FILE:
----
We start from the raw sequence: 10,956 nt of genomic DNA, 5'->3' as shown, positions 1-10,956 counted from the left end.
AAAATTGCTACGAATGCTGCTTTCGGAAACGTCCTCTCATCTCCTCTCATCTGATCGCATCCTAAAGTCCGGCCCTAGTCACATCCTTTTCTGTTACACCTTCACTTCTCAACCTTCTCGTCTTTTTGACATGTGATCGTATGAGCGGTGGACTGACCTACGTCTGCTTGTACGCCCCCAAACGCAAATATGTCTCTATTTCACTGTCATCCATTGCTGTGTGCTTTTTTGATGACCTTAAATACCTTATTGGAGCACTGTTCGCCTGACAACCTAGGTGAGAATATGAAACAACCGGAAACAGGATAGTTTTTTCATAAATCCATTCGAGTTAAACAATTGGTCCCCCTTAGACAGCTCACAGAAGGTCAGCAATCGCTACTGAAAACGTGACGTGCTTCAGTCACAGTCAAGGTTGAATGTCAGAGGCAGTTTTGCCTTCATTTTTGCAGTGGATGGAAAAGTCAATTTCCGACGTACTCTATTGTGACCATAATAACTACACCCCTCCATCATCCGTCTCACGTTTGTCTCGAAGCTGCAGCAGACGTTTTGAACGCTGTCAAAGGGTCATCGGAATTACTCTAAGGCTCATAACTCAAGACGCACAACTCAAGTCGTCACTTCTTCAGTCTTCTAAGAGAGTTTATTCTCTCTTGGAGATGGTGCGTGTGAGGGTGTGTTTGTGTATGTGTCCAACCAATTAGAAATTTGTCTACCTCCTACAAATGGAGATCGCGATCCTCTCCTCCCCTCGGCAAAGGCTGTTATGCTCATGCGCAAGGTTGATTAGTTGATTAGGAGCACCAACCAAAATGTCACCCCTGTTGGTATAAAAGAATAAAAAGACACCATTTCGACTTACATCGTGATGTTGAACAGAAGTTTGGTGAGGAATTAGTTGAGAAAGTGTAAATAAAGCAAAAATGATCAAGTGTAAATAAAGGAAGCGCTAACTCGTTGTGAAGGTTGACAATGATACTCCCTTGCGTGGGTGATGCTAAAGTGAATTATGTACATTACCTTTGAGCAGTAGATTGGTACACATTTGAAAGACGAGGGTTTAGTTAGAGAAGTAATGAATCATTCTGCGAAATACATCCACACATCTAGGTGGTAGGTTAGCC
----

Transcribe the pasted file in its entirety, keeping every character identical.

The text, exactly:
We start from the raw sequence: 10,956 nt of genomic DNA, 5'->3' as shown, positions 1-10,956 counted from the left end.
AAAATTGCTACGAATGCTGCTTTCGGAAACGTCCTCTCATCTCCTCTCATCTGATCGCATCCTAAAGTCCGGCCCTAGTCACATCCTTTTCTGTTACACCTTCACTTCTCAACCTTCTCGTCTTTTTGACATGTGATCGTATGAGCGGTGGACTGACCTACGTCTGCTTGTACGCCCCCAAACGCAAATATGTCTCTATTTCACTGTCATCCATTGCTGTGTGCTTTTTTGATGACCTTAAATACCTTATTGGAGCACTGTTCGCCTGACAACCTAGGTGAGAATATGAAACAACCGGAAACAGGATAGTTTTTTCATAAATCCATTCGAGTTAAACAATTGGTCCCCCTTAGACAGCTCACAGAAGGTCAGCAATCGCTACTGAAAACGTGACGTGCTTCAGTCACAGTCAAGGTTGAATGTCAGAGGCAGTTTTGCCTTCATTTTTGCAGTGGATGGAAAAGTCAATTTCCGACGTACTCTATTGTGACCATAATAACTACACCCCTCCATCATCCGTCTCACGTTTGTCTCGAAGCTGCAGCAGACGTTTTGAACGCTGTCAAAGGGTCATCGGAATTACTCTAAGGCTCATAACTCAAGACGCACAACTCAAGTCGTCACTTCTTCAGTCTTCTAAGAGAGTTTATTCTCTCTTGGAGATGGTGCGTGTGAGGGTGTGTTTGTGTATGTGTCCAACCAATTAGAAATTTGTCTACCTCCTACAAATGGAGATCGCGATCCTCTCCTCCCCTCGGCAAAGGCTGTTATGCTCATGCGCAAGGTTGATTAGTTGATTAGGAGCACCAACCAAAATGTCACCCCTGTTGGTATAAAAGAATAAAAAGACACCATTTCGACTTACATCGTGATGTTGAACAGAAGTTTGGTGAGGAATTAGTTGAGAAAGTGTAAATAAAGCAAAAATGATCAAGTGTAAATAAAGGAAGCGCTAACTCGTTGTGAAGGTTGACAATGATACTCCCTTGCGTGGGTGATGCTAAAGTGAATTATGTACATTACCTTTGAGCAGTAGATTGGTACACATTTGAAAGACGAGGGTTTAGTTAGAGAAGTAATGAATCATTCTGCGAAATACATCCACACATCTAGGTGGTAGGTTAGCC